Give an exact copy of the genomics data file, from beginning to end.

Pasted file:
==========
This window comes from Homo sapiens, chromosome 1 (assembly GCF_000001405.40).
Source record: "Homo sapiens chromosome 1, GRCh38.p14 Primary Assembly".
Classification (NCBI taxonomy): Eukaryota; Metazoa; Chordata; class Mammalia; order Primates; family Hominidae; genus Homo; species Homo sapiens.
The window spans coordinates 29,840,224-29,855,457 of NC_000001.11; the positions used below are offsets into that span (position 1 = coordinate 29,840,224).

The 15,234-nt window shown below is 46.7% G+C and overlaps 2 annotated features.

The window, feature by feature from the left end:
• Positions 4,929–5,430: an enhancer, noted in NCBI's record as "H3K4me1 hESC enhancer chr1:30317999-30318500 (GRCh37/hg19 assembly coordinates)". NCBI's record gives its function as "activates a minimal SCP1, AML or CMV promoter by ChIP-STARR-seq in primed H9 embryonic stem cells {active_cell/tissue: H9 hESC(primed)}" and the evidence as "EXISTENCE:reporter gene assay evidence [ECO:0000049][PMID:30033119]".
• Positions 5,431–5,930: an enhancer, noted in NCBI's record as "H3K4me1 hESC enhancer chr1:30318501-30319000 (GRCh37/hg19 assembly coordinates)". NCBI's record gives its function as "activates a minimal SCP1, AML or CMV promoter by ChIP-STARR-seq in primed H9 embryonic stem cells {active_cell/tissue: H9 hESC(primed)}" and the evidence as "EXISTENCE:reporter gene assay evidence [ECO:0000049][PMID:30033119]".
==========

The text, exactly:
This window comes from Homo sapiens, chromosome 1 (assembly GCF_000001405.40).
Source record: "Homo sapiens chromosome 1, GRCh38.p14 Primary Assembly".
Classification (NCBI taxonomy): Eukaryota; Metazoa; Chordata; class Mammalia; order Primates; family Hominidae; genus Homo; species Homo sapiens.
The window spans coordinates 29,840,224-29,855,457 of NC_000001.11; the positions used below are offsets into that span (position 1 = coordinate 29,840,224).

The 15,234-nt window shown below is 46.7% G+C and overlaps 2 annotated features.

The window, feature by feature from the left end:
• Positions 4,929–5,430: an enhancer, noted in NCBI's record as "H3K4me1 hESC enhancer chr1:30317999-30318500 (GRCh37/hg19 assembly coordinates)". NCBI's record gives its function as "activates a minimal SCP1, AML or CMV promoter by ChIP-STARR-seq in primed H9 embryonic stem cells {active_cell/tissue: H9 hESC(primed)}" and the evidence as "EXISTENCE:reporter gene assay evidence [ECO:0000049][PMID:30033119]".
• Positions 5,431–5,930: an enhancer, noted in NCBI's record as "H3K4me1 hESC enhancer chr1:30318501-30319000 (GRCh37/hg19 assembly coordinates)". NCBI's record gives its function as "activates a minimal SCP1, AML or CMV promoter by ChIP-STARR-seq in primed H9 embryonic stem cells {active_cell/tissue: H9 hESC(primed)}" and the evidence as "EXISTENCE:reporter gene assay evidence [ECO:0000049][PMID:30033119]".